The bronze figures of Venus and Cupid are situated just to the right of the movement, poised upon a rectangular block veneered on its front and side with panels of tortoiseshell, each framed by a band of ebony, and inset with a narrow and a broader brass stringing; its top is veneered with rosewood. The spring-driven mantel clock itself, whose cylindrical oak case is veneered with tortoiseshell, ebony, and stringings of brass, rests together with the bronze figures upon an asymmetrical shaped base. The base is veneered on its upper surface with rosewood and enclosed round the front and sides by a gilt-bronze border of guilloche molding enclosing flowerheads against a matted ground. Its four gilt-bronze feet embellished with an acanthus pattern.
The dial of the clock is framed by an outer stringing of brass and inlaid in a band of ebony. The gilt-bronze bezel is cast with a continuous pattern of linked circles enclosing foliate rosettes, with single beads between. The bezel is hinged at the left and secured on the right by a swivel catch, with gilt-bronze foliate S-scrolls above and below. Access to the movement is by means of a circular, hinged gilt-bronze plate at the rear of the cylindrical extension, pierced with a circle of sixteen sound holes, alternately large and small. The plate is secured by a swivel catch on the right. The movement is mounted between two brass plates joined by five baluster-shaped brass pillars. It has an eight-day, spring-driven going train and a count-wheel striking train, and strikes the hours and half-hours with a single bell. The pin-wheel escarpment is mounted behind the back plate. The pendulum, which has an operative length of 17.8 cm., has a steel-spring suspension and a lenticular bob, 8cm. in diameter, with a rating nut below.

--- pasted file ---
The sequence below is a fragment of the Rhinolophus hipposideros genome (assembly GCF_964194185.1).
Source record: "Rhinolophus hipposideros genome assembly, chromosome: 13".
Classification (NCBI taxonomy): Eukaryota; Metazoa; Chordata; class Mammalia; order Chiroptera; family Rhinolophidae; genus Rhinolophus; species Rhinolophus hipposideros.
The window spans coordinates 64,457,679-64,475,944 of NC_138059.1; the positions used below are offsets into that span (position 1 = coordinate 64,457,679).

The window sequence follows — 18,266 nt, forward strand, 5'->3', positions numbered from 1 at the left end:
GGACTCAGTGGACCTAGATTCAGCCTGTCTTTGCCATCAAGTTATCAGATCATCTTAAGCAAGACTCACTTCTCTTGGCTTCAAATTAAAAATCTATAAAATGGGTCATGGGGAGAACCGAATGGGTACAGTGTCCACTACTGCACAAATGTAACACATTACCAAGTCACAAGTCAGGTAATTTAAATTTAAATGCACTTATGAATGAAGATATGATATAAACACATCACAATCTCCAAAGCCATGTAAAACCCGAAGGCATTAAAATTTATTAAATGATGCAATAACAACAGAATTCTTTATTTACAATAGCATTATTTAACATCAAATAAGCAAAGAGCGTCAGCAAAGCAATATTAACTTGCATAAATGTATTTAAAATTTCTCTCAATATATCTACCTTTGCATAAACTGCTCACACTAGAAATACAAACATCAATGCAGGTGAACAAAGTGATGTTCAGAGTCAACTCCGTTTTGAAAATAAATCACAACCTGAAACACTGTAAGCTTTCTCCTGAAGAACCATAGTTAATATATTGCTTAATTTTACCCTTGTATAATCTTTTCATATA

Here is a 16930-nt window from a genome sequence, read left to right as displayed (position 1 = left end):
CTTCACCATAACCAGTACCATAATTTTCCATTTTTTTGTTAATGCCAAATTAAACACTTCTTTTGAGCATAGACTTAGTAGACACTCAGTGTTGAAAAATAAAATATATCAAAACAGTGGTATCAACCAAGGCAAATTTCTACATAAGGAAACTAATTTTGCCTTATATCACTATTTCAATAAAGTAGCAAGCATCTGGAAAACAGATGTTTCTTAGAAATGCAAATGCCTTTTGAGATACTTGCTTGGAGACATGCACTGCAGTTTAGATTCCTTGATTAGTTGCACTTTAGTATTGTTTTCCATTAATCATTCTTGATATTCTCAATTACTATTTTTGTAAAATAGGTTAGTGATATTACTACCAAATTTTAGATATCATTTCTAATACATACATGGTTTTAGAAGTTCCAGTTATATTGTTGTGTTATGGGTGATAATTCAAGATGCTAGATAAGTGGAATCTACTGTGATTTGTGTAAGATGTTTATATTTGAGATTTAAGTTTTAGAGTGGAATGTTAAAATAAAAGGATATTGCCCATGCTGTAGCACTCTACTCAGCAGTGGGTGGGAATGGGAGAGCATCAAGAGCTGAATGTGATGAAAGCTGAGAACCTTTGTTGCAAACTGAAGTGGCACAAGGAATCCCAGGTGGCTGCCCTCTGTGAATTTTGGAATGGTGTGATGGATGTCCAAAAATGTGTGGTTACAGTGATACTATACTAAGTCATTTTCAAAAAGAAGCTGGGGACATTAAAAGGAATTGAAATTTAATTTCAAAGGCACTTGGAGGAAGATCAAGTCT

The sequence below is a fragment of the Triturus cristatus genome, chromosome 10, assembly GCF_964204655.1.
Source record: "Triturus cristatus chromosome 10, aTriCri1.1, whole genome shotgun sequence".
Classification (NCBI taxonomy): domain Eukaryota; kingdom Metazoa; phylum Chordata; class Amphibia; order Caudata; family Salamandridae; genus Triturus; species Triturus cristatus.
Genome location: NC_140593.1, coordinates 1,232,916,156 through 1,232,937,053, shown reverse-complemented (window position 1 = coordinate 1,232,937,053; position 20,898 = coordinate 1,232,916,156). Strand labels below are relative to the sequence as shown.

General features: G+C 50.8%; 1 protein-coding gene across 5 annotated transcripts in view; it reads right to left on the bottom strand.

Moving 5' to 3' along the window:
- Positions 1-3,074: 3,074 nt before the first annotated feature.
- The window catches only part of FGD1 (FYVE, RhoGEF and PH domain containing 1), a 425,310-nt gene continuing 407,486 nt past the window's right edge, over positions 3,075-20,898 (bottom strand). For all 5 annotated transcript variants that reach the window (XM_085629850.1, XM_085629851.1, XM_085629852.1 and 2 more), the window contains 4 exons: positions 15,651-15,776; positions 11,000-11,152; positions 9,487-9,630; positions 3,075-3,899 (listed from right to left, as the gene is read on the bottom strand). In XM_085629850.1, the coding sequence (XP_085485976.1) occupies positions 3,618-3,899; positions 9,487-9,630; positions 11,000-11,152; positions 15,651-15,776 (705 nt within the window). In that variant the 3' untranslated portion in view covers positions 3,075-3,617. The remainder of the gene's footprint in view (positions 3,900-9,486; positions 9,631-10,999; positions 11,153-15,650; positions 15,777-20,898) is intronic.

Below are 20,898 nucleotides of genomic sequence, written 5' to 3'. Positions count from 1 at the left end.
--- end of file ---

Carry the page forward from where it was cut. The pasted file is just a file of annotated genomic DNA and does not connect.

Individual white enamel plaques showing the hours in Roman numerals in blue are inset into the gilt-bronze dial; the minutes are engraved in Arabic numerals on the outer radius of the dial. Cast and chased rays of light radiate from center of the dial, and are alternately matt and burnished, and six playful putti cast and chased in low relief support the plaques for the odd hour numbers. The two winding holes are just above the gaps between IIII and V and between VII and VIII, while a regulating hand is just set below XII. The hands are made of blued steel, the hour hand ending in three foliate terminations. The romping cherub motif on the dial plate is unusual and may derive from painted decorations in churches in which cherubs are represented bearing religious attributes such as the Instruments of the Passion; similar putti also feature in the ceiling decorations of secular buildings. 
Attribution and Further Versions
Two further examples of this model of clock are known; one in the collection of Baron Rothschild at Waddesdon Manor, Buckinghamshire, and another in the Wallace Collection, London. The Waddesdon example, which was purchased by Baron Ferdinand de Rothschild (1839–1898), was originally commissioned by Phillipe Thomé, son of Boulle’s client Pierre Thomé, in the early 1700s. The Wallace clock was bought for the fourth Marquess of Hertford at the San Donato sale in Paris, 22–31 March 1870, lot 273, for 46,500 francs. The earliest mention of the present clock seems to be in the catalogue of the Hope sale in Paris on 4 June 1855, lot 183, in which it was described as “une pendule de Boulle Venus à la coquille en bronze florentin du temps de Louis XIV 14000 francs.” The piece was bought by Baron Achille Seillière, who also purchased Hope’s house in Paris, the hôtel du Monaco, along with a part of his collection. The clock is listed in the inventory following Seillière’s death in 1874 where it is described as having a “guirlande de fleurs.” It was inherited by his daughter the princesse de Sagan who died in 1908.
André-Charles Boulle’s acte de délaissement of 1715, in which he made over his property to his four sons, includes an entry that offers critical evidence for attributing this clock to the iconic cabinetmaker:
Une boëte de pandulle historiée d’une Vénus avec son amour dont il n’ y a que le corps de la boëte fait, les bronzes n’étant que moulée et prêtes à fondre, commandée, valant avec trois autres boëtes de pandulle dans le même état…2500I.